“Omaha is a long way from Dublin but, in many ways, they are both very similar,” he said. “Particularly in how everyone seems to know each other and how both cities welcome visitors, be it short term or long term. People in Omaha and Dublin are always interested to learn what brought you to their city and what you think about it.”
Also, like Ireland, the emphasis Nebraskans place on work life balance and quality time with family is another similarity he values.
“I am from a large family, with four brothers, who all live in Ireland or the U.K. Despite the distance we are still very close and it is important that we stay in touch. If possible, I try to return home each year and reconnect with everyone,” O’Siochain said.
That family has grown since his move to Nebraska.
“My wife and I just welcomed twin girls, Aoife and Fiona, to our own little family a few months ago,” he said.
When not at work, O’Siochain contributes as a member of the board of directors of the Common Fund of the Heartland.
Common Fund is a non-profit organization that works to reduce homelessness and provide stable housing for those in the Omaha metropolitan area.
Yes, he likes to golf, and Ireland would be a favorite place to play when the opportunity presents itself.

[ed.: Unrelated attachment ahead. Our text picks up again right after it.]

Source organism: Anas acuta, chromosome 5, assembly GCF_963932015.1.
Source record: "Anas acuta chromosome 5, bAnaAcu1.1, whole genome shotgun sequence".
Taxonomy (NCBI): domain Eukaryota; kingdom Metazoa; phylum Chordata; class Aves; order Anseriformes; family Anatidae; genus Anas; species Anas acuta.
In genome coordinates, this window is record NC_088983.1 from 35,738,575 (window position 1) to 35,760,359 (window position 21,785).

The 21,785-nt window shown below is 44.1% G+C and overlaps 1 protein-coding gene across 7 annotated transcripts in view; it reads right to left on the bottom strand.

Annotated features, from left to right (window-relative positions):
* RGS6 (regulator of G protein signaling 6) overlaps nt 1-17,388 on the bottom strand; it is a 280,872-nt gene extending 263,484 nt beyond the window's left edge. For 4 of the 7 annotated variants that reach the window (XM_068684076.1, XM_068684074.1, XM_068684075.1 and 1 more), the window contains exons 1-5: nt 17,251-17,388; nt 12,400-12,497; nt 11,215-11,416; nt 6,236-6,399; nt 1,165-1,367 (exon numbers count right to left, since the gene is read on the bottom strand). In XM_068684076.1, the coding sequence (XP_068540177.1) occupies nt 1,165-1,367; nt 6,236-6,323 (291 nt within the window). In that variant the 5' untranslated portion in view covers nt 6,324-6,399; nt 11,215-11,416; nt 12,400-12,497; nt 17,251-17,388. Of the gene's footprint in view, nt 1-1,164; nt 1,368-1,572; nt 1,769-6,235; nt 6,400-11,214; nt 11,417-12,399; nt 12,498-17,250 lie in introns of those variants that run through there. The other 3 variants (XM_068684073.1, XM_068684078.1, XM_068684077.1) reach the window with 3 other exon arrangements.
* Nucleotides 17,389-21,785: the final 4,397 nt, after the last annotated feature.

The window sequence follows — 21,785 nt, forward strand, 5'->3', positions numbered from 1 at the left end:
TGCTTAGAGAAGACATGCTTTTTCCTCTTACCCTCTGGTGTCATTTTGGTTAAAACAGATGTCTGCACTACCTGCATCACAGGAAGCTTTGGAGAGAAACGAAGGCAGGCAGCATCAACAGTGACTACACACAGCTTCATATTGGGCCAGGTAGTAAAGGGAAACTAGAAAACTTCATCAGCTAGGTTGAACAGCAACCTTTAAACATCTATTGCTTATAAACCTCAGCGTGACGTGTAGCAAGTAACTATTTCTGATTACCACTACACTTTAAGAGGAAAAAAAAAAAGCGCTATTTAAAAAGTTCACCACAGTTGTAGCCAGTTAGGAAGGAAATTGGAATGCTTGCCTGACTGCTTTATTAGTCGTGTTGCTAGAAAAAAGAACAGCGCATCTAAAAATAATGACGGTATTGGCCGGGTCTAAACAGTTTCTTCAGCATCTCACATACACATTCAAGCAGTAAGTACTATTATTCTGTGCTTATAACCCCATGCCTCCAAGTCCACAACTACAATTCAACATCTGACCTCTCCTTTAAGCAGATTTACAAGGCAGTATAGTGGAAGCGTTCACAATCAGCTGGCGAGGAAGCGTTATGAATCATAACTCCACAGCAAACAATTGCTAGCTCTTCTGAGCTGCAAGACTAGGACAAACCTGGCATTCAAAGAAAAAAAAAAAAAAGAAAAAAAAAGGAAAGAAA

However, the next few months may not be ideal for that.
“My wife and I like to travel and I like to play golf, neither of which are compatible with new born twins,” he said. “But once we think we can get the girls comfortably on a plane, we will be making a trip back with the girls and the golf clubs!”
One suspects that will be a fun trip, but until then O’Siochain will be practicing right here in Omaha where it’s easy to see that he enjoys serving his clients.
Asked about their biggest needs he said: “Real-time practical advice and solutions.”
“It is critical to my clients that I understand their business and provide practical advice and solutions so that they can move forward and execute their business plans,” he said.
Sounds like a guy you’d want to have on your side.